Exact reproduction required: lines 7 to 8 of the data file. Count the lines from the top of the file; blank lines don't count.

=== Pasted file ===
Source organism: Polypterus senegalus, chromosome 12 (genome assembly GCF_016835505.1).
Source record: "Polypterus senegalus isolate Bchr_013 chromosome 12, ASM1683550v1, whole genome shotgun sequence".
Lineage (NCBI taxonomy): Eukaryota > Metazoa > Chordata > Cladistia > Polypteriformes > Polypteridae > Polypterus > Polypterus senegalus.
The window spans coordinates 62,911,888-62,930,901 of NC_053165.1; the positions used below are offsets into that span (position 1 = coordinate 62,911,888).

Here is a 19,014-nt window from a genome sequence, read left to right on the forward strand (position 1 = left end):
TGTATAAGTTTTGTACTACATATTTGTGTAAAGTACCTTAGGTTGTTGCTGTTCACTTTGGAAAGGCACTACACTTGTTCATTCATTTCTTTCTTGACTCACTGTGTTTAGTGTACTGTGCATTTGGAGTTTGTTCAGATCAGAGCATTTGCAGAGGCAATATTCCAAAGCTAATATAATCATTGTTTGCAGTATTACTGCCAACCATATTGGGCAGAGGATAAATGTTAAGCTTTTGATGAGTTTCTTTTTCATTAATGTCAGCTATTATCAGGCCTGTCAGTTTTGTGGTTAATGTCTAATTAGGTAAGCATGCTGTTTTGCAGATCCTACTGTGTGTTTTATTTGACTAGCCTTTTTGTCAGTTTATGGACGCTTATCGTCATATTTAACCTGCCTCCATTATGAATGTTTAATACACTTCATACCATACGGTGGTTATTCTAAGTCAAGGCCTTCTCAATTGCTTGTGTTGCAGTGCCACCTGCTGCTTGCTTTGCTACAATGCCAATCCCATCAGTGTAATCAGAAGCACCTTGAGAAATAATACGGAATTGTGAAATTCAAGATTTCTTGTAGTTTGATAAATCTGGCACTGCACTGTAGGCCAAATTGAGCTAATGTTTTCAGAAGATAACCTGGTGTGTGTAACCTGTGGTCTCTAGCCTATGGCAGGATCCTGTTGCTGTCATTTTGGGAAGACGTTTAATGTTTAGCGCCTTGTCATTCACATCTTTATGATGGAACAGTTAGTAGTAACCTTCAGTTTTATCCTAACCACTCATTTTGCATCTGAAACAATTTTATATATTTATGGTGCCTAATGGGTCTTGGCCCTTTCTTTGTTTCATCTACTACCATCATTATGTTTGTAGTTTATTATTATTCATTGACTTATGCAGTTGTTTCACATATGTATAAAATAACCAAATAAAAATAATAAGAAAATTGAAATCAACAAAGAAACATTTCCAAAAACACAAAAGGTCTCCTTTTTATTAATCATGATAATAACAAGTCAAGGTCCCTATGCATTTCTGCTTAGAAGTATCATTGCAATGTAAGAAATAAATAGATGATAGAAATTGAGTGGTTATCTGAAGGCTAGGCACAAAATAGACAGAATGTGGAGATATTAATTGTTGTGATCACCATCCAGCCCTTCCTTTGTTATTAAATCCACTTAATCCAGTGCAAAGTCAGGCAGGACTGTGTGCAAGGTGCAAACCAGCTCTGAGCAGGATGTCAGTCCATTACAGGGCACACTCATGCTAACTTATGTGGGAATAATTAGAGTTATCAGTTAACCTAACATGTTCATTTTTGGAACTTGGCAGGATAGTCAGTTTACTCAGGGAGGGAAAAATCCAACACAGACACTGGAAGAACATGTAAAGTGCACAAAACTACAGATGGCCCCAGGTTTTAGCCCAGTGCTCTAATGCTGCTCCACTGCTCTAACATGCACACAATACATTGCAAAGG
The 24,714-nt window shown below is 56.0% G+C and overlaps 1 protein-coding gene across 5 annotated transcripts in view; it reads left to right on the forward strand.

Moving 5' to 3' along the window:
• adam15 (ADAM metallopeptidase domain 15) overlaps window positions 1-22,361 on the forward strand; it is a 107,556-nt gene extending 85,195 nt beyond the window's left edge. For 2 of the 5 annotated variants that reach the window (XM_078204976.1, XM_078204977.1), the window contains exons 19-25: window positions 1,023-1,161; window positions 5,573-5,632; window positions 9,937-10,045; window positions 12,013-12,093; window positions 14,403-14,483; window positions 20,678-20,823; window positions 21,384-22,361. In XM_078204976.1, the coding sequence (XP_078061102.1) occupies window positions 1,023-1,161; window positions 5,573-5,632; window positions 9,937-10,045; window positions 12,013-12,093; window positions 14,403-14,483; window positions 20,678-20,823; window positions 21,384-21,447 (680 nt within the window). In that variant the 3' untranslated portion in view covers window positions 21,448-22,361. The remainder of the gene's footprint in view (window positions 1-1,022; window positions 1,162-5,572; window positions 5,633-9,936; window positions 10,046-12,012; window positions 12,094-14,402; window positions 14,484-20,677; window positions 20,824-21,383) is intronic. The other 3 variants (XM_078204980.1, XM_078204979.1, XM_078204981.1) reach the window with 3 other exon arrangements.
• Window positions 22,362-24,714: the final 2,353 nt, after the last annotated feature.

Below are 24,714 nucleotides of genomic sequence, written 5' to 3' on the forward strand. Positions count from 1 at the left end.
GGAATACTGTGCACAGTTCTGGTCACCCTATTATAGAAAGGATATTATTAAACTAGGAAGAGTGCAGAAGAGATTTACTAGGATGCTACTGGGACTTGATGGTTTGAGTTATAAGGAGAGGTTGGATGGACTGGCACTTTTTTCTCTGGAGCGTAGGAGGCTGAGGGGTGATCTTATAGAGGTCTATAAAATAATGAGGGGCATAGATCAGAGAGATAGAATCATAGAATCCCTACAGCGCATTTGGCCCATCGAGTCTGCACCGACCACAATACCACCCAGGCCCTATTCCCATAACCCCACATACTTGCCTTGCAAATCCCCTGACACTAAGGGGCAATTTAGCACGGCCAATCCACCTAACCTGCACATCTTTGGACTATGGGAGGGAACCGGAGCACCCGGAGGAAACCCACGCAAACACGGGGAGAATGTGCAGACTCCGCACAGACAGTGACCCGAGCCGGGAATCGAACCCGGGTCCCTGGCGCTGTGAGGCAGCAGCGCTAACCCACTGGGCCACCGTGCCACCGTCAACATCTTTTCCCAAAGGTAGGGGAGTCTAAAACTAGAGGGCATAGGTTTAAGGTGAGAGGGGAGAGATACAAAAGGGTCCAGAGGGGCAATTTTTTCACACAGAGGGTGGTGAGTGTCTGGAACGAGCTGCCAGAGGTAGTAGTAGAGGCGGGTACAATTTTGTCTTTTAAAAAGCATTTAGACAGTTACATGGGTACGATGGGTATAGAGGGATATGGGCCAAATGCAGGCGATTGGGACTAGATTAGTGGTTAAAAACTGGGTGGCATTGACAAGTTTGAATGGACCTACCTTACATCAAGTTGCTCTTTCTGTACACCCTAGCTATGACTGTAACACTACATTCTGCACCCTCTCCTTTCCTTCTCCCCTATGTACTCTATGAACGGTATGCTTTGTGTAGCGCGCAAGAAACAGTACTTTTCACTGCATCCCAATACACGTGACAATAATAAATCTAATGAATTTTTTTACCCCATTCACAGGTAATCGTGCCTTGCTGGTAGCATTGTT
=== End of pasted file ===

The 24,714-nt window shown below is 56.0% G+C and overlaps 1 protein-coding gene across 5 annotated transcripts in view; it reads left to right on the forward strand.

Moving 5' to 3' along the window: